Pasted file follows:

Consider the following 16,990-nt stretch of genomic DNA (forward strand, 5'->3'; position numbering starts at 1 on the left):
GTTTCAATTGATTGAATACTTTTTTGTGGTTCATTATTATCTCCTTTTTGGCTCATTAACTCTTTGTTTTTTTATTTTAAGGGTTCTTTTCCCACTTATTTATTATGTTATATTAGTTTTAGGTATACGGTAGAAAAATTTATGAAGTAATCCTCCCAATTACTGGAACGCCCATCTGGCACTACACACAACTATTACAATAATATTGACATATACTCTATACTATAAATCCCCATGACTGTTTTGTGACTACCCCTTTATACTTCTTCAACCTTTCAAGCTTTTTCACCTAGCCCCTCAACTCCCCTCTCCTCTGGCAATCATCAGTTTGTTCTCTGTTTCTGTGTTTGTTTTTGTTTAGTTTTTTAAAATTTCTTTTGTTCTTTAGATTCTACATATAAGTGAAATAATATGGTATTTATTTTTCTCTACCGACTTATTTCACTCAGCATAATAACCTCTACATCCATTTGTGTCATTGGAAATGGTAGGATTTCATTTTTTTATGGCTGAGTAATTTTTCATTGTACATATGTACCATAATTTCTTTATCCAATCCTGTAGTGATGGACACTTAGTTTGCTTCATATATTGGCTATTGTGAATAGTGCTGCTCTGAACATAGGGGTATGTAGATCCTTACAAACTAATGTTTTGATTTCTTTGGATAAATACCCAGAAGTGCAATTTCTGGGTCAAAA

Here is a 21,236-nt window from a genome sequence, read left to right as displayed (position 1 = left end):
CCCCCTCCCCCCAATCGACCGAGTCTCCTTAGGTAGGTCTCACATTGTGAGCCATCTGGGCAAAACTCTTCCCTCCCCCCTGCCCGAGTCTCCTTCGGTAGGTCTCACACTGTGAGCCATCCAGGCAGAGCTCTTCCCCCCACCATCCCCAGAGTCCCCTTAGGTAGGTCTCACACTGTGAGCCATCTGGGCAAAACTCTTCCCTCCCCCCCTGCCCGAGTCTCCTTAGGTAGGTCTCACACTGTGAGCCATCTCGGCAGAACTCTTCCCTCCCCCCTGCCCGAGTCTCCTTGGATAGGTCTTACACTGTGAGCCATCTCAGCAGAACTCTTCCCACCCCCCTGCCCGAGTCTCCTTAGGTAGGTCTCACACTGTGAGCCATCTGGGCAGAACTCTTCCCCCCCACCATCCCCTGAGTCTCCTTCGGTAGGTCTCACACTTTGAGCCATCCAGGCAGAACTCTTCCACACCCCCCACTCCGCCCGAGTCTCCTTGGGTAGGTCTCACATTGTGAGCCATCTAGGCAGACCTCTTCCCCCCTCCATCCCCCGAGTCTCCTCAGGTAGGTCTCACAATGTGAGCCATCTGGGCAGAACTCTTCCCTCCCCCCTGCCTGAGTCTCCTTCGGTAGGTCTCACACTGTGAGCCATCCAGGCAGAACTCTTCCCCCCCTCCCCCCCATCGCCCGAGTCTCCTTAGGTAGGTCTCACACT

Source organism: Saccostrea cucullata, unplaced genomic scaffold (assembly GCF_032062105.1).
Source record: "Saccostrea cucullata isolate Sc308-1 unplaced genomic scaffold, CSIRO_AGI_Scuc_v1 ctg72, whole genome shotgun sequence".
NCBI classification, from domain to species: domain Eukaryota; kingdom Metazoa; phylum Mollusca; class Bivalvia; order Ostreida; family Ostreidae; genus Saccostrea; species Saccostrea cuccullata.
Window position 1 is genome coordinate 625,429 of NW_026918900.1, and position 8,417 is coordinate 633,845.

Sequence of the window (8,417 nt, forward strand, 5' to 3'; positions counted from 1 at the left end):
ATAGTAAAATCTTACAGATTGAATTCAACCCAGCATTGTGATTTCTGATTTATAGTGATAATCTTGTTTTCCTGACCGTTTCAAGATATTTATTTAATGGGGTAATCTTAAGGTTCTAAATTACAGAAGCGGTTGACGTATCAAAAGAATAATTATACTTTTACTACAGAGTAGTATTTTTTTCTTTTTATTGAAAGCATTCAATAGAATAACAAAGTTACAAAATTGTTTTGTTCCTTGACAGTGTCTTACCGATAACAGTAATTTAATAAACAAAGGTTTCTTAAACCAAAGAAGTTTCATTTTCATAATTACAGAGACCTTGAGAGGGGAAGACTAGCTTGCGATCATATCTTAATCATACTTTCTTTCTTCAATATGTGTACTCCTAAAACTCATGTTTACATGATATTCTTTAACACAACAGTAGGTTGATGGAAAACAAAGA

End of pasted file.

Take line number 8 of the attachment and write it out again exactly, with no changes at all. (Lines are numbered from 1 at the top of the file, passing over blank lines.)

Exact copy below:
Window position 1 is genome coordinate 625,429 of NW_026918900.1, and position 8,417 is coordinate 633,845.